They would deal with the Doll(s) in a moment. But she could not focus on that until she heard from Ned exactly what happened, and whether or not Trey thought he was sending a message which she would happily answer, or if he was just trying to show off.

Freestyle Roleplay / Re: a wretched wonder
« on: November 17, 2013, 05:04:43 pm »
“That’s how it is,” Garry said. “We’re going to get through this shit.”

As she had so many times since her bizarre nightmare had begun, she positioned herself back at her desk in her office. Nighttime, working late, reading this as though it had been placed on her desk. She mulled over what he’d said, examining their situation as a manuscript. She thought his words at this point in a book would be indicative that one of them, one of the Triumvirate, would die. It made for good storytelling, authors always thought, to build up characters and form a bond or relationship with the reader, only to rip them away by some tragic death.

Who would the author choose, Genevieve wondered, of the three of them, in a third person narrative? She almost laughed, again, wondering would she as editor slash through the decision, writing CLICHÉ in her bright red pen, giant X through the paragraphs or pages describing the character’s brutal demise? Or would the death be carried out so artfully to deem it worthy of the necessity of proper storytelling? Would she be moved by the words, an occasion so rare in her line of work?

Garry offered that he thought BOA ought to give them more information, something to work toward, to make them better slaves or soldiers. The truth was perhaps that they were a little bit of both. Genevieve had thought before that her position of prior knowledge had given her some benefit, but the longer she considered what was at stake, the more questions she had about the truth of why they were in House. Certainly, she could have sold her memories of the escape, of her wet, dark life pouring out of her in the woods. She could have stayed, tried to earn BOA’s  trust another way. But she didn’t. Did Angel or Anthony know that she could end up trapped forever in House?

Whatever BOA thought they needed from them. More and more, she questioned what that might be. House had to rival the Complex in expenses to maintain, though the Complex’s prisoners lived a pampered life of luxury in comparison. Oliver had said that BOA even allowed—though frowned upon—being able to see your friends and family on the outside. She did not regret her decision, not by a long shot, but she was slammed with the hard realization that she had barely learned the Complex before taking on so willingly this endeavor.

Garry moved toward the hole that Cal had dug in effort to reveal the vials. Cal stood with interest, moving aside her, dragging his tail past her shoulder, almost beckoning. She followed willingly. Always better to obey the beast, continue to show it respect. She looked back at Garry, taking inventory of the vials in the ground.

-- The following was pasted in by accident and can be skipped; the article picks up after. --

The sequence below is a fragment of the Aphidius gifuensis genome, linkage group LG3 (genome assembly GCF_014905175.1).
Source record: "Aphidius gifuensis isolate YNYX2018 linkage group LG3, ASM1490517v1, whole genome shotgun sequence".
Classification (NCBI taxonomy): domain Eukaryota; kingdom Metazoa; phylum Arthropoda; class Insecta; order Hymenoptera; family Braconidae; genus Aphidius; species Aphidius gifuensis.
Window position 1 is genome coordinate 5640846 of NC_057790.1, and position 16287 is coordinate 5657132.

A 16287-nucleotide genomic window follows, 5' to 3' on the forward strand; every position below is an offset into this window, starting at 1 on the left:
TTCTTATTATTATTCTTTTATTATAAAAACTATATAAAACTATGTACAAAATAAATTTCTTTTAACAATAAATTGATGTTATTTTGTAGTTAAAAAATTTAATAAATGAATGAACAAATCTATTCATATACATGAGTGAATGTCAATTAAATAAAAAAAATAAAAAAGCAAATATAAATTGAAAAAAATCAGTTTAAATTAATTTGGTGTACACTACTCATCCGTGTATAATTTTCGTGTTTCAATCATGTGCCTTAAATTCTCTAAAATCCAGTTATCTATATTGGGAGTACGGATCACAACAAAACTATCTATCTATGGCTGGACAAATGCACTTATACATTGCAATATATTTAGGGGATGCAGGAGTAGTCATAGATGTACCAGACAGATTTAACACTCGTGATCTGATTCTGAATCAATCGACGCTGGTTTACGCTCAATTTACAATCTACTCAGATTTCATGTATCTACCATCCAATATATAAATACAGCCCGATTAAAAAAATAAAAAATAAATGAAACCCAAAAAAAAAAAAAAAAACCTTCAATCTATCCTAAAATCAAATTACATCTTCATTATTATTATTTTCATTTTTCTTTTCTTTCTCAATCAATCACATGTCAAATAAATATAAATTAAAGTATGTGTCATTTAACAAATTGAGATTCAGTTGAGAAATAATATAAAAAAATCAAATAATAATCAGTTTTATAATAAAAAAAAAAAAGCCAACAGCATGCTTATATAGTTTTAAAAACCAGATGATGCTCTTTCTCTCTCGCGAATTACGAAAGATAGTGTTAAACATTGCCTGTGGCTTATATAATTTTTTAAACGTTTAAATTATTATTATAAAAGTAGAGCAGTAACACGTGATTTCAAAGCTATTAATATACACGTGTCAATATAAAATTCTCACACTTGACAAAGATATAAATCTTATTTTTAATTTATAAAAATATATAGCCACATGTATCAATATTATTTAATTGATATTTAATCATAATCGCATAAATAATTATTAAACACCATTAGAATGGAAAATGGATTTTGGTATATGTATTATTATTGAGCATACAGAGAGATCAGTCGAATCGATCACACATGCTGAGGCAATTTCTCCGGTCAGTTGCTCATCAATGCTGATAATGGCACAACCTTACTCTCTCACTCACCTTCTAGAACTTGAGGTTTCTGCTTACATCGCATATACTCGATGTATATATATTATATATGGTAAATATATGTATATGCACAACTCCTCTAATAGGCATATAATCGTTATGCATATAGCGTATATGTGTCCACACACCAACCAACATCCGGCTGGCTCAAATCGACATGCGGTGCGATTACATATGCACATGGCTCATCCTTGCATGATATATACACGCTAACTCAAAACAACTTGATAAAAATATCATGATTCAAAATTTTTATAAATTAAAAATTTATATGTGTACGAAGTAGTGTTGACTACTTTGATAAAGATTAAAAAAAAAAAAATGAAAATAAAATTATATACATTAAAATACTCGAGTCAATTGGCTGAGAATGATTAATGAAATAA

“Cal likes you,” Garry said. Joked about Cal being male for that reason. She laughed a little. She had mentally assigned it male attributes, much in the way that her grandfather had always referred to dogs as “he” and cats as “she,” regardless of the animal’s actual gender.

Then Garry said, his voice tinted with seriousness, “Ned likes you, too.” He’d offered that the conversation might be awkward. It wasn’t awkward for her, not necessarily. But it was now out in the open. She had to address it.

“I know,” She said. “It sometimes happens when working in close proximity to whatever gender you are attracted to.” Made worse by the fact that they had experienced now multiple life-and-death situations together in an exceptionally brief amount of time. It always seemed so unbelievable in film and books that two characters would garner such sudden attraction, but here they were faced with a living example. “But Ned doesn’t know me, this is purely circumstantial,” She said, thinking of Dallas for the first time in what felt like years.

She hadn’t loved him, not yet. But she knew that he loved her, would have done a lot to see that she was safe, happy, and free. She thought of him sitting in the police station with his head in his worn hands, running them over and over through his Robert Downey Jr. hair. Saying again and again, “I don’t know, I don’t know anything. She’s just gone. Just fucking gone.”

She wondered whether she had been slipped into the “presumed dead” category, yet. For the first time, she allowed her heart to ache for him.

oh dallas you pitiful fuck, she thought, suddenly lonely in spite of herself, if only you knew.

Cal was digging again. She abandoned her miserable thoughts, happy for the distraction.

“More vials, Cal?” She asked, amused. But, no. Metal. And her heart caught in her throat as the metal Cal uncovered became devastatingly familiar. Cal uttered a low growl, somewhat menacing, though not toward her or Garry. Cal slashed at the Doll, the fucking Doll like the one they’d managed to subdue and bag up, clearly displeased. Her eyes scanned the perimeter, and the realization dawned on her—